It wasn’t really the city as such. Growing up in Texas, I’d always imagined Detroit as a sort of urban demilitarized zone. I half expected to see burning tires on the street corners when I pulled into town, but honestly, it was just another big, nondescript midwestern city. I never really got a sense of what Detroit was trying to be, but to us, it was a large, somewhat dirty and grumpy but otherwise nonthreatening place we inexplicably found ourselves occupying after three years in hip, weird little Kalamazoo. I wish I could give a better description of Detroit, but honestly, all I really remember about the city itself is bad traffic and dirty snow.
The people, on the other hand, left an impression. I remember our fellow downstairs neighbors in our little apartment building, a surly clan with vaguely Old World accents who stared unblinkingly at us every time we left the apartment or came home. They never became accustomed to us; they watched us from the moment we stepped out of our cars to the instant we shut the apartment door. They argued loudly and incomprehensibly, and their improbably gigantic television was elevated just high enough in their bedroom overlooking the parking lot that we could see what they were watching as we walked past the window at night. It was like living next to a drive-in movie theater. One night, they were watching porn. We snickered like teenagers as we walked underneath a giant blow job.
One day we came home to find a pair of baby mittens hanging on the door, with a note saying simply “Congratulations.” They noticed us, and I guess they wanted to contribute something to our lives. Something besides free porn.
Our jobs were fine. Really. We kept telling ourselves this. There was obviously going to be a period of transition in any situation, but the people we served at our bookstores were so different from what we were accustomed to back in Kalamazoo. For all its quirks, Kalamazoo had a very savvy music clientele. In Bloomfield Hills, I had a customer complain because a full-price CD he was looking at only had four songs on it. It was Beethoven’s Ninth Symphony.
One hot night in late August, I was driving home from work when I found myself caught up in a police chase. One minute I was toodling along; the next, I was surrounded by screaming sirens and flashing lights. Even in my little Volkswagen, I felt huge and lumbery, like the one adult in a room full of playing children. Minutes after the whole crime show parade was gone, I was still a little shaken. I was no small town yokel, but I wasn’t dealing well with Detroit.
Excerpted from Schuyler’s Monster by Robert Rummel-Hudson.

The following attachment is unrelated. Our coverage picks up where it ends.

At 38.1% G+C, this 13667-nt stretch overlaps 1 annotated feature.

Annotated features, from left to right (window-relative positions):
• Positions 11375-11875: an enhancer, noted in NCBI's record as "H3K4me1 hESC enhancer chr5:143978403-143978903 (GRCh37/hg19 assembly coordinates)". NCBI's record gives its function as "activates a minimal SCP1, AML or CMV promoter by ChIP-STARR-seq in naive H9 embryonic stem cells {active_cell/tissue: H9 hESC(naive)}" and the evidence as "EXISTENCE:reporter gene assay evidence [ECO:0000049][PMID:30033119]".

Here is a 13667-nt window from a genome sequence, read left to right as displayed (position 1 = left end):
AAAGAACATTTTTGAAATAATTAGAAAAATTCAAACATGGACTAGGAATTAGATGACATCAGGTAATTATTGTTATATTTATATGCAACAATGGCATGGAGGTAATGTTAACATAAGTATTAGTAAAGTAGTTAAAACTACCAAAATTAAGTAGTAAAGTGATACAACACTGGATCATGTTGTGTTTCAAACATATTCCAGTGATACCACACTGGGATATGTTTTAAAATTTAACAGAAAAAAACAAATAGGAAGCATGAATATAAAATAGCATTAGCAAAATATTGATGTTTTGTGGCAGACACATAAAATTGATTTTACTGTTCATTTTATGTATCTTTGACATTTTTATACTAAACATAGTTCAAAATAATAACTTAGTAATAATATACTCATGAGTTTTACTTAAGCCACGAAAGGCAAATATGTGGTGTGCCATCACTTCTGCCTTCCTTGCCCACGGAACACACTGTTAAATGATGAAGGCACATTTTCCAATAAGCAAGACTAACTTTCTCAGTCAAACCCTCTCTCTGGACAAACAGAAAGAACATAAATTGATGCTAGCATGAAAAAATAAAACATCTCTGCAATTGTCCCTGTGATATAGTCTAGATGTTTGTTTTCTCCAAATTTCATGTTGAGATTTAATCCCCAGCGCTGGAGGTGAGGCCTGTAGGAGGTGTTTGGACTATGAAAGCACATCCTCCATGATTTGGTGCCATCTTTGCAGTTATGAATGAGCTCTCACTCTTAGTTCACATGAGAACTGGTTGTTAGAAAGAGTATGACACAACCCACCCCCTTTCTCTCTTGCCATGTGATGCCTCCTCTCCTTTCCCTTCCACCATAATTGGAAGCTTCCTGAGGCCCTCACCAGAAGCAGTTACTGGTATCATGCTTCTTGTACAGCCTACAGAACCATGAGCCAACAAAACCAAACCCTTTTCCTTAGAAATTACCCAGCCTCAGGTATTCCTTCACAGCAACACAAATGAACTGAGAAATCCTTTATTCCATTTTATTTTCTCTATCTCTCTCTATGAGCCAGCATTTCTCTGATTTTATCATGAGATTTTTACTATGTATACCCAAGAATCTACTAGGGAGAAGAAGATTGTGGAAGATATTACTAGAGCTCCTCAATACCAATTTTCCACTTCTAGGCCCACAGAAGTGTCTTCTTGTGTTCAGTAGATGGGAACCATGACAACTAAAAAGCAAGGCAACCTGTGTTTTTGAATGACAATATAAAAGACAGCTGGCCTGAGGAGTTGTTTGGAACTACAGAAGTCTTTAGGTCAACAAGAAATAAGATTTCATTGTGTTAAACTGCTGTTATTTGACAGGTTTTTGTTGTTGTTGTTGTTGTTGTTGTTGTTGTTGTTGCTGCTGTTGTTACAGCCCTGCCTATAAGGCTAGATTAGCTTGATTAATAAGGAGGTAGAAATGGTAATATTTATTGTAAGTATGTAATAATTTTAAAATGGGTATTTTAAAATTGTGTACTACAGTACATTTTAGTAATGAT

Copyright © 2008 by Robert Rummel-Hudson.
Published in February 2008 by St. Martin’s Press.
All rights reserved. This work is protected under copyright laws and reproduction is strictly prohibited. Permission to reproduce the material in any manner or medium must be secured from the Publisher.
Reading Group Guide
In the central metaphor of the book, the author refers to Schyuler's condition, polymicrogyria, as a "monster" to be fought. Why is this an appropriate metaphor? What other metaphors might the author have chosen?
According to the author, Schuyler also has an affinity for monsters as her friends and allies. What does this tell you about Schuyler?
The author talks about language of special-needs parenting as being "sugar-coated terminology" that functions as a "distraction and a false comfort." He prefers to refer to Schuyler as "broken." Why does he use this term? Do you agree or disagree with his decision?
The story is broken into three acts, each with an underlying stylistic difference. What are those differences, and what do you think is the rationale behind this structure?
Some have read Schuyler's Monster as a "prodigal son returns" exploration of faith, and others have read it as a progression through different degrees of skepticism. What do you think about the author's evolving relationship with God? What role do you think God plays in Schuyler's story?
The author talks about the role of the "internet village" in Schuyler's story. If you agree that "it takes a village to raise a child," do you agree that this village can be virtual? How would you or could you participate in this village?
Schuyler's condition is unique, placing her in a middle ground between a mainstream classroom for neurotypical students and a classroom serving more severely disabled children. What approach do you think the public school system should take when it comes to Schuyler, and other children like her?
Robert and Julie deal with infidelity on both sides of their marriage, and ultimately decide to stay together. What explanation does the author give for the infidelity, and what are the reasons for their ultimate decision? Do you agree or disagree with this outcome?
The author makes a case for maintaining an open mind when it comes to people with disabilities. What is your reaction upon seeing or interacting with a disabled person? Does this change if their disability is not immediately apparent? Why do you think these types of interactions typically make people uncomfortable? Is this discomfort necessarily a bad thing?
The book ends shortly after Schuyler's seventh birthday with her future options wide open, thanks to her new school and her "big box of words." What do you think her future holds? If she were to write a sequel to this book in twenty years, what do you think Schuyler might have to say, both about her father and her life before and after the events in the book?